‘Traditional Russian spiritual-moral and cultural-historical values are under active attack from the USA and its allies, as well as from transnational corporations and foreign NGOs,’ according to the Kremlin’s new National Security Strategy, published this month. It defines ‘Russian values’ as ‘life, dignity, rights, freedoms’ as well as ‘high ethical ideals, a strong family, prioritising the spiritual over the material, humanism, kindness, justice, collectivism and patriotism’.
Ideology is stressed more insistently than in previous years. But what exactly it all means can be hard to pin down. There’s a wink and a nod to 19th-century Slavophiles, with their idea that Russia is defined through sobornost, collective spirituality and communality, rather than individual freedom. There’s even a mention of the need to resist foreign ‘absolutisation of personal freedoms’. But there are also paeans to ‘rights’ and ‘freedoms’ as somehow fundamental to Russian traditions. Still, whatever Russian values may be, the National Security Strategy is clear they have to be defended with a ‘state information policy’.
This is the place to start making sense of the document. The policy logic does not stem from a coherent set of ideological precepts that require censorship and control to protect them, but the other way round: you want to impose control and censorship, so you invent a sort of ideology in order to justify it. The language of ‘traditional’ values is more useful for this, as it’s easier to justify ‘defending’ something local from outside attacks than something universal.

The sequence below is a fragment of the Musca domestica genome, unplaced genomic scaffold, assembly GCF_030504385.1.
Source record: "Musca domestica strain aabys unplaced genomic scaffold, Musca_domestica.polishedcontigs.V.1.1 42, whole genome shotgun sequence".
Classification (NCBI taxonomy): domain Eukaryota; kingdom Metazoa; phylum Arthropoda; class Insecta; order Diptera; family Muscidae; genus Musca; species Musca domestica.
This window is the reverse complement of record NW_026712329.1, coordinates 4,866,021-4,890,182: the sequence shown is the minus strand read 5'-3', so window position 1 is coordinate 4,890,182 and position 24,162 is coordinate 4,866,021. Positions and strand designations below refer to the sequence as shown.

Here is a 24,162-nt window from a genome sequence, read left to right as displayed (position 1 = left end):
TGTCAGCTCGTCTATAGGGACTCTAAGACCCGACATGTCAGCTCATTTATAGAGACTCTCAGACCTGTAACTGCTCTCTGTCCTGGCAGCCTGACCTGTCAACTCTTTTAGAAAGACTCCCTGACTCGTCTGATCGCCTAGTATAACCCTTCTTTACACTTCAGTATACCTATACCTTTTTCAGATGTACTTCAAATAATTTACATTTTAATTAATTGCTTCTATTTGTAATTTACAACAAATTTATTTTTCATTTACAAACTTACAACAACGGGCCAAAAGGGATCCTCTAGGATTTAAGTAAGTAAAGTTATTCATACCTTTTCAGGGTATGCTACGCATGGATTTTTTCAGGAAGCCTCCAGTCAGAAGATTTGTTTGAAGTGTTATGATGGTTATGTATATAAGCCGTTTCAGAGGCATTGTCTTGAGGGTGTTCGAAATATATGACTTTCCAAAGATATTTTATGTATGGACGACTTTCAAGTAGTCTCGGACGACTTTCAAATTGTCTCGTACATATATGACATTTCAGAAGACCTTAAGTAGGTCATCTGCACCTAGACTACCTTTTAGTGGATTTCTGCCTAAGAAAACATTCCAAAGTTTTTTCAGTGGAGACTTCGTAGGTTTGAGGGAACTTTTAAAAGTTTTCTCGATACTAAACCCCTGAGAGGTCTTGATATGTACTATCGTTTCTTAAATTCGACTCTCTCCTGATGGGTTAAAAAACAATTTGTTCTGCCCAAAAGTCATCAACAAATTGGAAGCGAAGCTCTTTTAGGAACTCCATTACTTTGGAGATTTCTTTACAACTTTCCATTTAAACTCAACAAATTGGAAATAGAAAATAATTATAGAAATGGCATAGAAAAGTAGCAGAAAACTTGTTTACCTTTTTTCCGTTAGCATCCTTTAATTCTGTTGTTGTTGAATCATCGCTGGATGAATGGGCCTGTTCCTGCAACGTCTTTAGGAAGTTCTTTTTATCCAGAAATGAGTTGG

Governments must impose a global moratorium on the international spyware trade or face a world in which no mobile phone is safe from state-sponsored hackers, Edward Snowden has warned in the wake of revelations about the clients of NSO Group.
Snowden, who in 2013 blew the whistle on the secret mass surveillance programmes of the US National Security Agency, described for-profit malware developers as “an industry that should not exist”.
He made the comments in an interview with the Guardian after the first revelations from the Pegasus project, a journalistic investigation by a consortium of international media organisations into the NSO Group and its clients.
This document describes the Oil language from clean slate perspective. Knowledge of Unix shell or the compatible OSH language isn’t assumed. But shell users will see similarities, simplifications, and upgrades.
This document is long because it demonstrates nearly every feature of the language. You may want to read it in multiple sittings, or read The Simplest Explanation of Oil first.